In Two Worlds, by comparison, the player starts off cleaning out a tomb with a couple of monsters in it. While it’s a feasible enough tutorial, there’s no introduction, no back-story up front, and it’s very hard to sympathize with the player character, even though they have much more of a background than the player character in Oblivion. Issues with the player’s ability to engage with their avatar aside, Two Worlds fails because it avoids these tropes and conventions; it has a deep and rich setting, but in an attempt to avoid an illogical introduction, it diminishes the player to the roll of trash collector.

It is not skill that determines the accuracy of the setting, but the quality. In his example of Aliens: Colonial Marines, Kelly scourges the use of logos and symbols throughout the game (and is likely right to do so) as a gap in the logic of the universe. However, one thing to point out comes from a quote from one of Alien’s artists, Ron Cobb, who complains about the shallowness of science-fiction films that depend on cool imagery over substance. The symbols in Aliens: Colonial Marines are shallow. A good game, however, utilizes these symbols in a deep and interactive context, where they take on the role of more than a homage and metamorphose into a functional part of an engaging and meaningful universe, even if their presence does not necessarily make logical sense when thoroughly analyzed.

So how can we apply this in our games and settings? Simple; when something works well, use it. I’ve found that in my games, players are less willing to nit-pick and get caught up on the minor inconsistencies that might result when they are having a good time, and part of the way to do that is to satisfy their desire to have things in the setting that they would actually be interested in. This doesn’t mean that realism has to be entirely disregarded, but having a character who is capable of breaking the rules of the setting or who has actually done something “impossible” means that there’s a mystery to explore and a new flavor to the world. It does not punch a hole in the game that makes it “less memorable” and prevent it from approaching the likes of 2001 and Alien, but it adds a new undertone and complexity to the setting.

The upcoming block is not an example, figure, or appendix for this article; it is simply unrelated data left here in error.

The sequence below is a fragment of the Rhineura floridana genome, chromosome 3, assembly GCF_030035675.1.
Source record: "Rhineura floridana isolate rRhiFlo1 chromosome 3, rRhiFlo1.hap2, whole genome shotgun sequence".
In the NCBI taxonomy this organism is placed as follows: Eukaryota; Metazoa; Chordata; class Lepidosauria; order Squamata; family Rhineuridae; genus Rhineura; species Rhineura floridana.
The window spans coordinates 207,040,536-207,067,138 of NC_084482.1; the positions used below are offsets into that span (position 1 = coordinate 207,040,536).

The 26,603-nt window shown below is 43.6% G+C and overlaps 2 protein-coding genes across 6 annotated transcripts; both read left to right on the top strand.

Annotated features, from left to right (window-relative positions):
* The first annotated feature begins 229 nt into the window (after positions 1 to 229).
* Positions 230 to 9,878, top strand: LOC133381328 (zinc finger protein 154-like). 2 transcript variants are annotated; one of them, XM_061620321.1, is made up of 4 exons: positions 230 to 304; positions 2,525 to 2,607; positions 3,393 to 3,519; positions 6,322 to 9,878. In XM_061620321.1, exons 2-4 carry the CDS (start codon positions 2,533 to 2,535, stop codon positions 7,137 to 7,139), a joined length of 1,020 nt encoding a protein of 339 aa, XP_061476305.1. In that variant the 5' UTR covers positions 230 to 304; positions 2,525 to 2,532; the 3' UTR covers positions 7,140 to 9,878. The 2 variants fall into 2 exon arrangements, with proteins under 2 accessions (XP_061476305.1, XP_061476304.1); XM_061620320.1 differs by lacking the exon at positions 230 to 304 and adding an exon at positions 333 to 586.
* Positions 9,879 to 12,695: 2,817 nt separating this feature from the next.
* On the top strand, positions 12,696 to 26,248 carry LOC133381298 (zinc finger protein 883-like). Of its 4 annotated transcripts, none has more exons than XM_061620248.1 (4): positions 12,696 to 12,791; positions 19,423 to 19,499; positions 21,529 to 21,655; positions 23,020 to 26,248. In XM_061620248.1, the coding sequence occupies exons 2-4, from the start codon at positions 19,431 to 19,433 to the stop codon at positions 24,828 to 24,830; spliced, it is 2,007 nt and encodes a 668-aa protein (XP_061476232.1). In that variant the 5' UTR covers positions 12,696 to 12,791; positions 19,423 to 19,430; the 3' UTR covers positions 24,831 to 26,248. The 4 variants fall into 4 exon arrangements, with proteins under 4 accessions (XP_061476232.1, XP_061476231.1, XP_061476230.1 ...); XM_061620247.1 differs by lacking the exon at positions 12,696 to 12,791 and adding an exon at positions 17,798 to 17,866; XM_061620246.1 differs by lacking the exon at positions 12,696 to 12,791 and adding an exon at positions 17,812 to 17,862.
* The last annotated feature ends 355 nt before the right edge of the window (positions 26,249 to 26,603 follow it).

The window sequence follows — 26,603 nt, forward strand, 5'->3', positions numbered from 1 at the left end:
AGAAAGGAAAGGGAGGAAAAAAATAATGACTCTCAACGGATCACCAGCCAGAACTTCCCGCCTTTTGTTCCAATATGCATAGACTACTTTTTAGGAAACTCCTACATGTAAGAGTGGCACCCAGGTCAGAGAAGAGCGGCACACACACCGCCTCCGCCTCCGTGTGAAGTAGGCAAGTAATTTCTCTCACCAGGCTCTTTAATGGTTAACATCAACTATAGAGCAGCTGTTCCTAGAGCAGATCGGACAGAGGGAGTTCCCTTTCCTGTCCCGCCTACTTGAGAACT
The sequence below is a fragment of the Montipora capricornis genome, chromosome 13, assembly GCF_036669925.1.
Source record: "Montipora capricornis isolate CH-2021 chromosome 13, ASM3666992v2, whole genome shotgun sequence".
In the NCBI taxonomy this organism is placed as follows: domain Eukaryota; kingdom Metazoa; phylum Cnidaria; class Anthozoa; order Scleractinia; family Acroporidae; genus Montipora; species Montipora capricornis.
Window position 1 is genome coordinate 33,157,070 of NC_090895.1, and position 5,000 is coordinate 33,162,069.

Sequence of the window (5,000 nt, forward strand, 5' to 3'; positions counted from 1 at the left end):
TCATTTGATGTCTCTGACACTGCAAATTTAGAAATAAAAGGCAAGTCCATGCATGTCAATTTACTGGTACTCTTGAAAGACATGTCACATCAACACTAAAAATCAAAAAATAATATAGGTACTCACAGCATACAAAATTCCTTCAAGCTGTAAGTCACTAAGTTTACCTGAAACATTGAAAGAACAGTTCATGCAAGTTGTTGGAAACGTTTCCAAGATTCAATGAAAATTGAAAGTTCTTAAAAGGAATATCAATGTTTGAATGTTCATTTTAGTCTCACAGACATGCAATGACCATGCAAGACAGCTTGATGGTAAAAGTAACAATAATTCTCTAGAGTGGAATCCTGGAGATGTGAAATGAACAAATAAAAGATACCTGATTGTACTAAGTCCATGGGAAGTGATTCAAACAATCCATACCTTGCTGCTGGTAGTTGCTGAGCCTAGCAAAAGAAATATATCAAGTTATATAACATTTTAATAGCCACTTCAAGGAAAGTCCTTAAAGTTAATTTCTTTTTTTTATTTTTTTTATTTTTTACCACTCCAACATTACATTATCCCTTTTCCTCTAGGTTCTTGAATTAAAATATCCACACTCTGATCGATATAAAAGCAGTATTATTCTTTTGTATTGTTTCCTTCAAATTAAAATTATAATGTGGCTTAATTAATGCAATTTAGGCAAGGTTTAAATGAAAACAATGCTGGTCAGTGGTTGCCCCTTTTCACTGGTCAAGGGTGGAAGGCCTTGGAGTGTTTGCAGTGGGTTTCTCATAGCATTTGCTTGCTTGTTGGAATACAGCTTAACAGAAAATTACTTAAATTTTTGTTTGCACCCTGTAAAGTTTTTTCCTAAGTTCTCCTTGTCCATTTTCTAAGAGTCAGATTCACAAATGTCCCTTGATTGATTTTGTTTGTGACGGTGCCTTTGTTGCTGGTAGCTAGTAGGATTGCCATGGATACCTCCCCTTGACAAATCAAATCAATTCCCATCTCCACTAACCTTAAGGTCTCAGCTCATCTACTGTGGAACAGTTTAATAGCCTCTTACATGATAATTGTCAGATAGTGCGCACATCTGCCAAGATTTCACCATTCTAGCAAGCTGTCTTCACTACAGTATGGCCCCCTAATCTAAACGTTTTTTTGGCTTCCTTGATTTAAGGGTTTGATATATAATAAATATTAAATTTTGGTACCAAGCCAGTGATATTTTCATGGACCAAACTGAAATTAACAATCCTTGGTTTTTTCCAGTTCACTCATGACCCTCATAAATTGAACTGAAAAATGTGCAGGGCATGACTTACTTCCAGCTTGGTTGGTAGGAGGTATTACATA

There’s a single question that can be used to ensure that things make enough sense in a setting, and it’s something that every designer and game master should ask: “Does this make sense by itself?” It’s not exactly a profound question, but it’s important—when we see a character who is wearing eight layers of armor for a walk around town, we know that they’re adventurers. Players who see them will know that they’re either there to help or hinder the efforts of the party, and they allow us to direct attention and interest where it needs to go in order to further the narratives and plots we show our players, which makes them more memorable than an undirected exploration of an entirely “realistic” world.

If you’re interested in seeing a setting that applies the rule of cool very well, I’d suggest checking out 13th Age, which has a ton of interesting fantasy elements, and explicitly encourages characters with unique and interesting powers that don’t have to agree with the existing universe. The end result causes the universe to change and become more memorable (not less) on account of the interesting figures and imagery, rather than causing problems.

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Kyle Willey

Kyle is a future educator as well as a game design theorist and practitioner, essayist, and reviewer of various, mostly gaming related, things. He can also be found at Kyle's Game Development, which he updates at least four times a week.